"That is a lot more than in 2002, when we had the last outbreak (of virulent Newcastle disease)," Pitesky said. In 2002, the disease started in a backyard flock and eventually spread to 22 commercial poultry farms, killing 3.2 million birds.
"While people have the best of intentions, unfortunately a lack of biosecurity practices in people's backyards is one of the contributing factors of the disease spreading," Pitesky said.
Birds can become infected by coming into contact with other birds that are carrying the disease or by humans that carry the disease in their clothes or shoes. Pitesky said the disease also spreads when people purchase birds from a private party who may not be able to verify the bird is disease free.
He recommends buying from a hatchery or feed store that is affiliated with the National Poultry Improvement Plan, an organization that focuses on disease control.
“The goal is to be preventative,” Pitesky said.
If backyard chickens appear ill, owners should call the California Department of Food and Agriculture's State Bird Hotline at (866) 922-2473.
For more information on the disease, see the Virulent Newcastle Disease Outbreak Information and Resources page Pitesky has posted to his website, UC Cooperative Extension Poultry.
Californians who raise poultry outdoors are invited to get their eggs tested for contaminants.
To find out if harmful substances on the ground that are eaten by birds get passed along in the eggs they lay, Maurice Pitesky, UC Cooperative Extension poultry specialist at the UC Davis School of Veterinary Medicine, is providing free egg testing.
“We're trying to understand the connection between the environment that backyard poultry are raised in and the eggs they are producing,” Pitesky said.
Eggs from counties recently affected by wildfires will be tested for chemicals, building materials and heavy metals that may have been carried in the smoke and ash. Pitesky and Puschner are also looking for lead and PCBs in eggs from certain regions of the state.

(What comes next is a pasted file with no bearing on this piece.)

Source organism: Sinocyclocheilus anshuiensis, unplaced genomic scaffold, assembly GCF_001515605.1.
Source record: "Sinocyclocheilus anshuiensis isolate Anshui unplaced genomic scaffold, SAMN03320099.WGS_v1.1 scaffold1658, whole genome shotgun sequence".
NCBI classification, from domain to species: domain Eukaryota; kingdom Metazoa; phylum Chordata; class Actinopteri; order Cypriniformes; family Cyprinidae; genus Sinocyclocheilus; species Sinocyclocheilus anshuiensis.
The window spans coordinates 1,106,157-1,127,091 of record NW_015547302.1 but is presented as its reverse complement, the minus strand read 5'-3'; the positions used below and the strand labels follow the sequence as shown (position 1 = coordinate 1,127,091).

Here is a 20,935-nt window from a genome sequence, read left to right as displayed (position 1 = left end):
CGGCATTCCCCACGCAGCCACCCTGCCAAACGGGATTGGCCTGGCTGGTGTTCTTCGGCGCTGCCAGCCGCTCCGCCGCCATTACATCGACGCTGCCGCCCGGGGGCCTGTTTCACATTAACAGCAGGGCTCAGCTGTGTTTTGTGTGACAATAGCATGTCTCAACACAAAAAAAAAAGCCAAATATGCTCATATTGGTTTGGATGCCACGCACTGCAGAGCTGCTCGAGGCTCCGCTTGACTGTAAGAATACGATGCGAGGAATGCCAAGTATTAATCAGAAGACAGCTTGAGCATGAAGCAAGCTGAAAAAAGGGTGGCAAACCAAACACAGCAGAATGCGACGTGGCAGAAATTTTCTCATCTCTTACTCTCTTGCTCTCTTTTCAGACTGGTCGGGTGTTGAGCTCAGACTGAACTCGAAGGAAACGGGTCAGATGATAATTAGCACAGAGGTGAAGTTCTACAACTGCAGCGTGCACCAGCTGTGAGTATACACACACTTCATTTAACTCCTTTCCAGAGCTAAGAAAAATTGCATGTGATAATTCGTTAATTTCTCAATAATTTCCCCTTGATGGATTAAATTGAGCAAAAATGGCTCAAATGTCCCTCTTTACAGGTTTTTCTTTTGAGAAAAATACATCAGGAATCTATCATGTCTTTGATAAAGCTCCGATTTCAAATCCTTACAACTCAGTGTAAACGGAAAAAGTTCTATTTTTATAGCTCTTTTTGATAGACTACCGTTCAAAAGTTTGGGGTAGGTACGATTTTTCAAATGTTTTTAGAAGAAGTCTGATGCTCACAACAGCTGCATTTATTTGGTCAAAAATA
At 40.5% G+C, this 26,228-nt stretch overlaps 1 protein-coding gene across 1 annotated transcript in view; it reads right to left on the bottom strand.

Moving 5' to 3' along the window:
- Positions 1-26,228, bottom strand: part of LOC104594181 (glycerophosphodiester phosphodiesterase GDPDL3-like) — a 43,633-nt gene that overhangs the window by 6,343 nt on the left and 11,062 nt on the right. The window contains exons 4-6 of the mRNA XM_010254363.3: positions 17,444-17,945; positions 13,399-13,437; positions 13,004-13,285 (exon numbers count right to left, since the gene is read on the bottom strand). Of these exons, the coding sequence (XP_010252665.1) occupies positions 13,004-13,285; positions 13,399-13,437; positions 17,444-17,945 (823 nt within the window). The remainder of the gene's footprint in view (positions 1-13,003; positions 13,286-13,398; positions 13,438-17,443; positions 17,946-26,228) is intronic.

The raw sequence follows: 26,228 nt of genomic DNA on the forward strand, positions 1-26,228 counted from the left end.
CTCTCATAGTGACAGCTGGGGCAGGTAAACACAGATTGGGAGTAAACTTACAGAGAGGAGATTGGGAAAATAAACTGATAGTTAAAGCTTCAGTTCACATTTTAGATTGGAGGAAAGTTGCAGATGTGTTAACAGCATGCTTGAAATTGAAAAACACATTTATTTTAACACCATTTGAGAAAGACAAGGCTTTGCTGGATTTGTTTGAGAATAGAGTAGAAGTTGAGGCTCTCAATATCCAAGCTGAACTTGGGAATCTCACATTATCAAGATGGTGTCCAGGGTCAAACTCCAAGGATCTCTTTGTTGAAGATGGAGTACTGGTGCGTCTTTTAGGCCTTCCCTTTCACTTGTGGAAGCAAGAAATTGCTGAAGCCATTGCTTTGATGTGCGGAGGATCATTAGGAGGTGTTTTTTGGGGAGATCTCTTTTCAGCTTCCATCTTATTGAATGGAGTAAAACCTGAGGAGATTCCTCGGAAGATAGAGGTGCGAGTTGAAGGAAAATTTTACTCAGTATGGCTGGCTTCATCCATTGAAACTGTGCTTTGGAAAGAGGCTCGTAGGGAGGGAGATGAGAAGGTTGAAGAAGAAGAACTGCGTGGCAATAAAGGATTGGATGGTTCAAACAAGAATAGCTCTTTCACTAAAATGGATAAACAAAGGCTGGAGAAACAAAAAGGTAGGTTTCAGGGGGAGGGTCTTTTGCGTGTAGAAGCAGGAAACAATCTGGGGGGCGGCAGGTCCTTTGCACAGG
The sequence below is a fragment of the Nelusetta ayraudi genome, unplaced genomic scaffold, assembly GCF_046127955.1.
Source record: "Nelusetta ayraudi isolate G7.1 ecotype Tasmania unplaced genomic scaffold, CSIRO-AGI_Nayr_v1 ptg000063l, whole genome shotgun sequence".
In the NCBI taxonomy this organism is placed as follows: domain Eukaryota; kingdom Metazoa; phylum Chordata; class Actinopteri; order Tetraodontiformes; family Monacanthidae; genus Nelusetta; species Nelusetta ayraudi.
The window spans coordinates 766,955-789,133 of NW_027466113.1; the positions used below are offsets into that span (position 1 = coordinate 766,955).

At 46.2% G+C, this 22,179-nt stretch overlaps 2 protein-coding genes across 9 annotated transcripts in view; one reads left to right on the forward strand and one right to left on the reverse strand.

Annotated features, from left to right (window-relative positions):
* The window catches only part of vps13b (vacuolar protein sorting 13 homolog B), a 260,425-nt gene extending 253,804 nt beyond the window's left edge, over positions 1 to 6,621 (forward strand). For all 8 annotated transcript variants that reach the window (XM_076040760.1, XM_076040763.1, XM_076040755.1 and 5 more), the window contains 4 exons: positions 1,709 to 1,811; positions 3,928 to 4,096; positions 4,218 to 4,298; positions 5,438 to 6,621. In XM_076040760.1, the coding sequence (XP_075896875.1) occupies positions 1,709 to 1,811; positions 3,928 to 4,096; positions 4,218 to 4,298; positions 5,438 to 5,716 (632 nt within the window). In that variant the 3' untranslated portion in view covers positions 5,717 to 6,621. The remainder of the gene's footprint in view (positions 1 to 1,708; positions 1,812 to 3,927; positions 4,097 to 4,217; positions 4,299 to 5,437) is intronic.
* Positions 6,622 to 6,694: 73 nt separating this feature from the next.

The UC Cooperative Extension poultry specialist will share individual egg results with each poultry owner. At the end of the study, all of the results will be summarized and made available to the general public.
Pitesky describes the project in a video produced by CropMobster for UC Davis School of Veterinary Medicine and UC Agriculture and Natural Resources. Watch the video at https://youtu.be/3ZlytlUIS3I.
For more information about the study and how to package and ship eggs, visit http://ucanr.edu/eggtest.
Residents in Sonoma County may drop off eggs at the UC Cooperative Extension office at 133 Aviation Blvd Suite 109 in Santa Rosa. The UCCE office in Sonoma County is open Monday through Friday from 8 a.m. to noon and 1 p.m. to 4 p.m.
The Centers for Disease Control and Prevention is investigating a surge in human Salmonella infections linked to contact with live backyard poultry, reported Macy Jenkins on CBS Sacramento News.
The story included interviews with several chicken owners. One small girl said she loves to cuddle her chickens because "They're so cute." The owner of three specialty chickens said he allows the animals to "sleep inside with me in my bed." Both of those practices run counter to guidelines set by the CDC.
Jenkins spoke to UC Cooperative Extension specialist Maurice Pitesky, who said poultry owners should never let the birds inside of the house. His reason: "Always assume that any bird is a Salmonella carrier."
To prevent Salmonella infection, the CDC recommends:
- Always wash hands thoroughly with soap and water right after touching live poultry and anything in the area where the live and roam.
- Never allow poultry in the house, especially not in bathrooms and kitchen.
- Do not snuggle or kiss the birds.
- Stay outdoors when cleaning poultry equipment, such as cages, feed or water containers.
The most common symptoms of Salmonella infection are diarrhea, fever and abdominal cramps. The illness usually last 4 to 7 days, and most people recover without treatment.
As of May 25, 2017, the CDC reports 21 people in California have been infected by Salmonella via backyard chickens.